An en dash can also be used to denote journeys, periods of time or pieces of infrastructure. Again, the dash replaces the word “to”:

  • The Stockton–Darlington railway
  • The Victorian–Edwardian eras

Using bridging en dashes with units of measurement

If you’re using a dash to show a range of units, you only need to use the unit once.

  • 56–62 °C, not 56 °C–62 °C
  • 3–6 o’clock, not 3 o’clock–6 o’clock

If you want to avoid ambiguity by mentioning the unit twice, use the word “to” instead.

Note: a bridging en dash means “to”, not “and”

Avoid using an en dash to replace the word “and”, particularly when following the word “between”.

  • between 6 and 8 years, not between 6–8 years

En dash as a parenthetical symbol

The second use of the en dash is as a parenthetical symbol. Parentheses are the ( and ) symbols, often called brackets. That gives a clue to the use of en dashes in this context – they are used to separate a word, phrase or clause from the sentence that surrounds it. It’s useful for giving additional information or reminding the reader abut some previously mentioned fact. In most cases, the en dash can be swapped with parentheses, em dashes or commas and the sentence will work perfectly well.

Note that these en dashes are spaced; that is, they have a space before and after them.

  • The farmer – who had been watching closely – took aim and fired.
  • The farmer—who had been watching closely—took aim and fired.
  • The farmer (who had been watching closely) took aim and fired.
  • The farmer, who had been watching closely, took aim and fired.

However, if a sentence is long and convoluted, with several nesting parentheticals, it’s good to mix up the types to aid clarity.

  • The farmer – who had been watching closely and concluded (wrongly) that the foxes were after his chickens – took aim and fired.

is preferable to:

  • The farmer, who had been watching closely and concluded, wrongly, that the foxes were after his chickens, took aim and fired.
  • The farmer (who had been watching closely and concluded (wrongly) that the foxes were after his chickens) took aim and fired.

As a rule, the sentence should work equally well with or without the part that’s parenthesised.

  • The farmer took aim and fired.
  • The farmer – who had been watching closely and concluded that the foxes were after his chickens – took aim and fired.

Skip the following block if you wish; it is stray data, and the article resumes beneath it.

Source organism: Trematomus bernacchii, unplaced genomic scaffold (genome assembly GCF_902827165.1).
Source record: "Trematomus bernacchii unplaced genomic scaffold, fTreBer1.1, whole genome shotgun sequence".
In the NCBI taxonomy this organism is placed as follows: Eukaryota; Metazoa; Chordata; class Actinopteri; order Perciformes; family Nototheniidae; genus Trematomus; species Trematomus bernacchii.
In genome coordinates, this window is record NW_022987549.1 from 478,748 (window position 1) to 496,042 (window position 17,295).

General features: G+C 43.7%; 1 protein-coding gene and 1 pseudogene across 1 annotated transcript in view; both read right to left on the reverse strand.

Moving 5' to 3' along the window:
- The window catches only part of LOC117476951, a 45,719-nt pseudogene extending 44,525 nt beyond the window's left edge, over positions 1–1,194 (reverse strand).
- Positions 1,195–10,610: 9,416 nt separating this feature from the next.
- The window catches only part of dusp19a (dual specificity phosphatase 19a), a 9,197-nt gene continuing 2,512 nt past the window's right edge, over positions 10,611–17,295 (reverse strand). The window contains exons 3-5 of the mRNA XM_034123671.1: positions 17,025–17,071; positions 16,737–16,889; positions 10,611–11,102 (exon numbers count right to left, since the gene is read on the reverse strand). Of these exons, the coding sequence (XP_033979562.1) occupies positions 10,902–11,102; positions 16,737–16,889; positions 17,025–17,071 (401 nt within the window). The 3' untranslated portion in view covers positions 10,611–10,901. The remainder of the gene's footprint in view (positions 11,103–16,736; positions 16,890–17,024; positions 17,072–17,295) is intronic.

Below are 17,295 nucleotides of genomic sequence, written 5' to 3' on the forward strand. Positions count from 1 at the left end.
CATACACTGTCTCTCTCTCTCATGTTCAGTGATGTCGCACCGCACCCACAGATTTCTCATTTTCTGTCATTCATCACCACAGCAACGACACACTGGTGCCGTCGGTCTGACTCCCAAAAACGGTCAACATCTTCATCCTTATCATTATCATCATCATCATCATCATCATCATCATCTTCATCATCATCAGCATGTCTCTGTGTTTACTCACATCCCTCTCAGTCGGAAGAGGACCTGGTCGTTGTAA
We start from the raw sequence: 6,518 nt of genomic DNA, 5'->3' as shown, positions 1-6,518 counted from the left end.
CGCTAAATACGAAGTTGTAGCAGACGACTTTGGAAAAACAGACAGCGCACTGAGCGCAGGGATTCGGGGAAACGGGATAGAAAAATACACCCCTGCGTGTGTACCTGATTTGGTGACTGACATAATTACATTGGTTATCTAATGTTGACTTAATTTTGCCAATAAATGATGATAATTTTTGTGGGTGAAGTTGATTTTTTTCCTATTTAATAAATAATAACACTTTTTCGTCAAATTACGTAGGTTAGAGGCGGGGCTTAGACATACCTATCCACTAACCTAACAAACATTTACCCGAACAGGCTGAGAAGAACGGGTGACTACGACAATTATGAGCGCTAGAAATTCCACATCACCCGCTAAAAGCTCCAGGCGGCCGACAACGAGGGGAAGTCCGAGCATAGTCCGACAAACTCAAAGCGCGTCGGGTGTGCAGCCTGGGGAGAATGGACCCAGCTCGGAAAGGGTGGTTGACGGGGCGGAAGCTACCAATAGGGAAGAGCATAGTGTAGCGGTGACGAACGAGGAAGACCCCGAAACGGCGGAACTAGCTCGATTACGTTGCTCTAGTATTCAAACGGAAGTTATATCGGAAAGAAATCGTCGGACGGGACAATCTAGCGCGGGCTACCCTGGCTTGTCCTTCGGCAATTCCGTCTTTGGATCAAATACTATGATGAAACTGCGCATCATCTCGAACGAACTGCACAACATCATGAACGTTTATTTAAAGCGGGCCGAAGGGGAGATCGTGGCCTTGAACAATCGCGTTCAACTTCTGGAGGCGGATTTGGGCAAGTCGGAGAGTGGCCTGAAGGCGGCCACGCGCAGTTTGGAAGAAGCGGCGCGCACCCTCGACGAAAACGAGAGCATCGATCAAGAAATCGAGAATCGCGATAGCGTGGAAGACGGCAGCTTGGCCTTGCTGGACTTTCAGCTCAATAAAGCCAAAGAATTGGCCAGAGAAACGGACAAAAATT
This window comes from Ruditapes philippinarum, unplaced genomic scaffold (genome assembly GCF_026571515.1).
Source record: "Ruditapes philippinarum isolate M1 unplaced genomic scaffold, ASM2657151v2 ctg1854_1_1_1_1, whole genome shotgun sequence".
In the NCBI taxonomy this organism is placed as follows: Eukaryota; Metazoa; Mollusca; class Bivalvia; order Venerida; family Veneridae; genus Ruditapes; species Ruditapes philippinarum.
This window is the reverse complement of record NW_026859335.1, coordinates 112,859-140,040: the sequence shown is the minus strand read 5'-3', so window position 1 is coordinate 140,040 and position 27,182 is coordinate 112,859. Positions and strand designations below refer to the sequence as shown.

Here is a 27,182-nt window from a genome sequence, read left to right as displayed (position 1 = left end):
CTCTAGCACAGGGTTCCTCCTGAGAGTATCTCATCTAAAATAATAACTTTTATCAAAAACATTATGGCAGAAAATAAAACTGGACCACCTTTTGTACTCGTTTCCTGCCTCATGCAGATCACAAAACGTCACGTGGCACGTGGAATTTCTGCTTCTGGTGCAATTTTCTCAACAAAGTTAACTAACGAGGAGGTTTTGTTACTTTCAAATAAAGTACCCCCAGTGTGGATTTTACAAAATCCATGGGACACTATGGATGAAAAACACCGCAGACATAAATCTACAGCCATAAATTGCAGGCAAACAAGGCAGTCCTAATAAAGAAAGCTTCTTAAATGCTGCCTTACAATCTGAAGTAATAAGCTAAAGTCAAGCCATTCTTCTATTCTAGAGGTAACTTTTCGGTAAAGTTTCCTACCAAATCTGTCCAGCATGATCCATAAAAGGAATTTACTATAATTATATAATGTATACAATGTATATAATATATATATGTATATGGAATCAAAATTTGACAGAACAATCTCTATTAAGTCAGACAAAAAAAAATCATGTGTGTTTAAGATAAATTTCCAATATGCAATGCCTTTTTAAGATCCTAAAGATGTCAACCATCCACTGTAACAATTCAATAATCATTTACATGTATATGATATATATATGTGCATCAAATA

En dash as a colon or semicolon

A spaced en dash can often replace a colon or a semicolon, and can be advisable if there are already (semi)colons in the sentence.

  • There was only one possible solution: jump.
  • There was only one possible solution – jump.

 

  • I like the summer; it reminds me of home.
  • I like the summer – it reminds me of home.

Em dash —

The em dash is the longest of the dashes, supposedly the length of a letter m (hence its name). It can be used parenthetically or to replace missing words or letters.

Em dash as a parenthetical symbol

The em dash has exactly the same parenthetical purpose as the spaced en dash above. Its use is purely a matter of style. Even parenthetically, it can be either spaced or unspaced, but note that unspaced em dashes do take up a lot or room and can look unsightly. The em dash is generally favoured in the US, whereas in the UK the en dash takes precedence; but there are no set rules here.

Em dash to replace missing words or letters

The em dash can be used to show hidden or missing text. That might be:

  1. to carry a plot (where the writer doesn’t want the reader to find something out
  2. where text is unknown or unknowable
  3. where expletives are used.

Examples:

  1. She finally worked out that C— was the murderer
  2. The ancient engraving said “Lorem I— dolor sit amet, c—tur adi—od tempor
  3. “Come back here, you f—g m—r,” she requested.

Photo: Kristaps Grundsteins